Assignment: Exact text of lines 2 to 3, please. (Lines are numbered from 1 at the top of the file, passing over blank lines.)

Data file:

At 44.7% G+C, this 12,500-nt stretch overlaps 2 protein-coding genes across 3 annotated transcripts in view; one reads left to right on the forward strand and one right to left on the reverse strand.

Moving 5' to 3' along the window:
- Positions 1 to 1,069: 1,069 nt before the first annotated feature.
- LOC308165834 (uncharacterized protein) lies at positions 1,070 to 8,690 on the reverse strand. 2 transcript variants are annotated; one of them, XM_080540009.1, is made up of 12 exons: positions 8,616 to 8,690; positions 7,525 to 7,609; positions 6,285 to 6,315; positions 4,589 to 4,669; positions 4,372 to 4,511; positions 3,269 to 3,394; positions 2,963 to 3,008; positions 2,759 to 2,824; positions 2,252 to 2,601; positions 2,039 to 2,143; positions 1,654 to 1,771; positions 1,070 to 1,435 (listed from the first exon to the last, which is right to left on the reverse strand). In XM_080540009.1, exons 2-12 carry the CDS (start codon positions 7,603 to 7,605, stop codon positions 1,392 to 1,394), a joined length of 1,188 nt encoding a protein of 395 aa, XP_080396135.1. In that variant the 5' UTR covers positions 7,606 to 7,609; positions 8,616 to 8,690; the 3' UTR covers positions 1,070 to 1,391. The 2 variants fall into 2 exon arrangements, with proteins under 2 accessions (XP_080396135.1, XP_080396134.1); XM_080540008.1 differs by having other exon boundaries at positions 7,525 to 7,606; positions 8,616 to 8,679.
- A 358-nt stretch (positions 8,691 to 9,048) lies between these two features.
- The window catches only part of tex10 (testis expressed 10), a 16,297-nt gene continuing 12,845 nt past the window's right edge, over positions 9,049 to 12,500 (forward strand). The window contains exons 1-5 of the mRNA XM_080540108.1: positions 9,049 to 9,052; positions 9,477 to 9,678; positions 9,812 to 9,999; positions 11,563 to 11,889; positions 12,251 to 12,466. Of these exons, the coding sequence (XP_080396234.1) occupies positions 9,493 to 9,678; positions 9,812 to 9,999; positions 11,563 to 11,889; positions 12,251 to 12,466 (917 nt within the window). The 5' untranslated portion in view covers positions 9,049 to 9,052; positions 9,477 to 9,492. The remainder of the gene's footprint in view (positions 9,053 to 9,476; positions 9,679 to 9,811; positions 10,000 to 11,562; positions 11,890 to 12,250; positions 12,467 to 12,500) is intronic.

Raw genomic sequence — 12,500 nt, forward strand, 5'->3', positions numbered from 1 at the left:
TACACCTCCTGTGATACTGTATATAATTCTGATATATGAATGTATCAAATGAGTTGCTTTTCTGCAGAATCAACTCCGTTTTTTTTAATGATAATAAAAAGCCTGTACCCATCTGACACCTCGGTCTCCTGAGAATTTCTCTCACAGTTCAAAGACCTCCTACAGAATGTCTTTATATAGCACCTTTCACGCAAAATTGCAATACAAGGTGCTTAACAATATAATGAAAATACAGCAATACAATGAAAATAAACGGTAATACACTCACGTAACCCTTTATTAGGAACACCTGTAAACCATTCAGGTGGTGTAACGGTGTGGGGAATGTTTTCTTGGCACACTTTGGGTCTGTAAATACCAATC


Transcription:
Moving 5' to 3' along the window:
- Positions 1 to 1,069: 1,069 nt before the first annotated feature.